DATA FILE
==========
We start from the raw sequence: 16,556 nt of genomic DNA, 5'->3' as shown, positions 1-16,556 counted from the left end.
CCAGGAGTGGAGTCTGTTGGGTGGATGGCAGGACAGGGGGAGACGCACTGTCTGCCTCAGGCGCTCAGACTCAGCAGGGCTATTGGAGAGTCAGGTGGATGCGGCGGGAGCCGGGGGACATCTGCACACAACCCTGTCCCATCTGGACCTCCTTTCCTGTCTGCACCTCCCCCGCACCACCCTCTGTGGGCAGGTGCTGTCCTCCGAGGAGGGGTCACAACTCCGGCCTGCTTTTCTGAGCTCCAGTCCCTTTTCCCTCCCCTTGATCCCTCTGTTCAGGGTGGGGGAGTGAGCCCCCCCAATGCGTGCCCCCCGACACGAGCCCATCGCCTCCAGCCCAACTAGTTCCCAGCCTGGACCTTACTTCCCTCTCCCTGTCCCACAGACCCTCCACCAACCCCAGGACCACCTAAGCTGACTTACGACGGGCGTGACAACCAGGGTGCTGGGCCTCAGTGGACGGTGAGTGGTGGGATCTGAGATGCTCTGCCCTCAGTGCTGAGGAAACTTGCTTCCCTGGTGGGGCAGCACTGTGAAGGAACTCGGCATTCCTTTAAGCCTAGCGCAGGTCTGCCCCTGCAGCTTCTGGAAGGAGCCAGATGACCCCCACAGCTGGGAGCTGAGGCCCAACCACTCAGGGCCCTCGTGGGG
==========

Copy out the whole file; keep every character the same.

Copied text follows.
We start from the raw sequence: 16,556 nt of genomic DNA, 5'->3' as shown, positions 1-16,556 counted from the left end.
CCAGGAGTGGAGTCTGTTGGGTGGATGGCAGGACAGGGGGAGACGCACTGTCTGCCTCAGGCGCTCAGACTCAGCAGGGCTATTGGAGAGTCAGGTGGATGCGGCGGGAGCCGGGGGACATCTGCACACAACCCTGTCCCATCTGGACCTCCTTTCCTGTCTGCACCTCCCCCGCACCACCCTCTGTGGGCAGGTGCTGTCCTCCGAGGAGGGGTCACAACTCCGGCCTGCTTTTCTGAGCTCCAGTCCCTTTTCCCTCCCCTTGATCCCTCTGTTCAGGGTGGGGGAGTGAGCCCCCCCAATGCGTGCCCCCCGACACGAGCCCATCGCCTCCAGCCCAACTAGTTCCCAGCCTGGACCTTACTTCCCTCTCCCTGTCCCACAGACCCTCCACCAACCCCAGGACCACCTAAGCTGACTTACGACGGGCGTGACAACCAGGGTGCTGGGCCTCAGTGGACGGTGAGTGGTGGGATCTGAGATGCTCTGCCCTCAGTGCTGAGGAAACTTGCTTCCCTGGTGGGGCAGCACTGTGAAGGAACTCGGCATTCCTTTAAGCCTAGCGCAGGTCTGCCCCTGCAGCTTCTGGAAGGAGCCAGATGACCCCCACAGCTGGGAGCTGAGGCCCAACCACTCAGGGCCCTCGTGGGG